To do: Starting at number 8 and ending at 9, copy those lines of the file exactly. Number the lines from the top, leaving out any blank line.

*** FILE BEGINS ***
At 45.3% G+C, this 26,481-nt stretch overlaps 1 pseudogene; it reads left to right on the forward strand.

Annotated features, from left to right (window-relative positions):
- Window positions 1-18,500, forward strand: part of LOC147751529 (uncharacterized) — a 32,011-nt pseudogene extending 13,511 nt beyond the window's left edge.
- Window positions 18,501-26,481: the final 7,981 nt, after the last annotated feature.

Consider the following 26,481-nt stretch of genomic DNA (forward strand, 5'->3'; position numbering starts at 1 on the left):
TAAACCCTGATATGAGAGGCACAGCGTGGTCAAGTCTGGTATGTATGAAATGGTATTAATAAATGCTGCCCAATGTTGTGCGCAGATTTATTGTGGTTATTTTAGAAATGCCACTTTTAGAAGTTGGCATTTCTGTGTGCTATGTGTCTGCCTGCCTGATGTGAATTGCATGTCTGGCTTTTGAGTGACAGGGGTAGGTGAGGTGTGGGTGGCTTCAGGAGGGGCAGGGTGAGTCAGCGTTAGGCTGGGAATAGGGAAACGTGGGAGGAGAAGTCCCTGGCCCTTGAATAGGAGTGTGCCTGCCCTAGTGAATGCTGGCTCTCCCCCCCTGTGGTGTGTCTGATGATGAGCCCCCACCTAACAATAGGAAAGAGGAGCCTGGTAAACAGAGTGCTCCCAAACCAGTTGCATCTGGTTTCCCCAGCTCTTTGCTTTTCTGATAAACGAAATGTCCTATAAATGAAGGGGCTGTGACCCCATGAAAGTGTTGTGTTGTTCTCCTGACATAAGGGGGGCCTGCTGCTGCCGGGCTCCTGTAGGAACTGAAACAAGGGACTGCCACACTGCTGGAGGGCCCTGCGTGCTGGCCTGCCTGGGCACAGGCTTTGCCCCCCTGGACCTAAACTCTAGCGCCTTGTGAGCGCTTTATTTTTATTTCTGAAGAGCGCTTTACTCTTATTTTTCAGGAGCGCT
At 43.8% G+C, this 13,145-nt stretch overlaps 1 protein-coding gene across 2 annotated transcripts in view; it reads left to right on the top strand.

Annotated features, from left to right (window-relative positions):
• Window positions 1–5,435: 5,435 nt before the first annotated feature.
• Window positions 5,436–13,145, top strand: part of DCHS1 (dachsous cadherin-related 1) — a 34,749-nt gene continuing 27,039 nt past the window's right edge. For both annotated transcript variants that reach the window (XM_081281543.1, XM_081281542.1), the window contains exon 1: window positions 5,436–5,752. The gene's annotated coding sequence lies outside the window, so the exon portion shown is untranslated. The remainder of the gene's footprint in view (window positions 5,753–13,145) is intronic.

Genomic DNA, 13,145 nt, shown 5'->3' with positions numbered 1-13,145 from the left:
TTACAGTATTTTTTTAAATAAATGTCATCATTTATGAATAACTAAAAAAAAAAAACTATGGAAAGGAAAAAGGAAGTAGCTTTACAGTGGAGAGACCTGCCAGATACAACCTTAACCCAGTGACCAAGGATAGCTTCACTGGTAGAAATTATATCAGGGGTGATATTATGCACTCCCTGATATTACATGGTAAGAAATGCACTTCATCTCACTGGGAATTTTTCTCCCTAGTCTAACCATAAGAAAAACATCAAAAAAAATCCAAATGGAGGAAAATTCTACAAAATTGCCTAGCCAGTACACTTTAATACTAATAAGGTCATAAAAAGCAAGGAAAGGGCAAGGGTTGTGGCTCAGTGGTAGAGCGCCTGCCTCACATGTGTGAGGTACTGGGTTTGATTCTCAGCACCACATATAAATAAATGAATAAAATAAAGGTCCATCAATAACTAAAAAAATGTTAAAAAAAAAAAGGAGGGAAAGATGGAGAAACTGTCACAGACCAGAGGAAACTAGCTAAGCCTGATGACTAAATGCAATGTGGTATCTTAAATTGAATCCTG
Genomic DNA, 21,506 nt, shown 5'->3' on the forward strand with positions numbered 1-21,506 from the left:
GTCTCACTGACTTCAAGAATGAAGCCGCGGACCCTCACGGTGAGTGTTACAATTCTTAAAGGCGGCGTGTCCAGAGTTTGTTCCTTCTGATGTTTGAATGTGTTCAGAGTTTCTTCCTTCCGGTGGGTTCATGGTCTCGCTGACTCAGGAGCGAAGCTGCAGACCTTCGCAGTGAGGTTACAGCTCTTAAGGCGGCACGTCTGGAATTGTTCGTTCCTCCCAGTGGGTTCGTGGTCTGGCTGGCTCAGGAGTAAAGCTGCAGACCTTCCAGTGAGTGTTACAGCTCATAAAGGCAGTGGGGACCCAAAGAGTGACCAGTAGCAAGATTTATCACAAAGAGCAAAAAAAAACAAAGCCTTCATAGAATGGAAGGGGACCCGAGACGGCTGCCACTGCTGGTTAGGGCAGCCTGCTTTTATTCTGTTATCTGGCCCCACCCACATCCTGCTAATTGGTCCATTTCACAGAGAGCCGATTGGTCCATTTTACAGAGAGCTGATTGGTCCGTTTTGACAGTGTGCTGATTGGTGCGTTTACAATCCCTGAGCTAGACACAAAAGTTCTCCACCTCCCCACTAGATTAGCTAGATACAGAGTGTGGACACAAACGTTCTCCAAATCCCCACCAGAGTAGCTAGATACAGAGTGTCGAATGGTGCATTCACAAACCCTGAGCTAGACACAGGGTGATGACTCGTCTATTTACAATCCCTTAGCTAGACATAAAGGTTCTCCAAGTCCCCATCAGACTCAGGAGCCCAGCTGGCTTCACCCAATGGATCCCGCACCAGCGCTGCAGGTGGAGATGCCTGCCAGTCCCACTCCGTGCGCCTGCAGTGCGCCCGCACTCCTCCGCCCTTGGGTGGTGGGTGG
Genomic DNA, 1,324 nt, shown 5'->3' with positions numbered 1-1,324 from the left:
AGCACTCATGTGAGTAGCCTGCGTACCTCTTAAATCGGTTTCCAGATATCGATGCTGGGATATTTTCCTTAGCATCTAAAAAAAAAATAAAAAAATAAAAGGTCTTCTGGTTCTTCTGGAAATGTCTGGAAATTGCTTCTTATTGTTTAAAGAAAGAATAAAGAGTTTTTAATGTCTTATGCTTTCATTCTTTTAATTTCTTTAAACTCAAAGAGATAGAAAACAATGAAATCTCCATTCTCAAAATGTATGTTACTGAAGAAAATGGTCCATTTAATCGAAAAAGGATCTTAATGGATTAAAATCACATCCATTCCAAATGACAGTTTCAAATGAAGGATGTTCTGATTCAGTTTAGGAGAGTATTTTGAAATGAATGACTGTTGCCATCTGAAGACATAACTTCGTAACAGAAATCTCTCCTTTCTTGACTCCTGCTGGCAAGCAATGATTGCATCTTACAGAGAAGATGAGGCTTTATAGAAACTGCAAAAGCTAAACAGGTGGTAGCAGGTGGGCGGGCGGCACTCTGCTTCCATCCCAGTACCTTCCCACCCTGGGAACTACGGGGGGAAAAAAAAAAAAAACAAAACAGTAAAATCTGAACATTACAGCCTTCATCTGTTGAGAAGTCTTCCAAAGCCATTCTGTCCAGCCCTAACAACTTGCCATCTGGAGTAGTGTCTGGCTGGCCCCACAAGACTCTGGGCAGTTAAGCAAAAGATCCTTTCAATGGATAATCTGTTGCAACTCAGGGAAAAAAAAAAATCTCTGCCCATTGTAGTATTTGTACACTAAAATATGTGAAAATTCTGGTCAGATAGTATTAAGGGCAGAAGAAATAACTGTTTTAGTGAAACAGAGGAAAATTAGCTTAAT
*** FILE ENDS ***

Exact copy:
Annotated features, from left to right (window-relative positions):
• Window positions 1–5,435: 5,435 nt before the first annotated feature.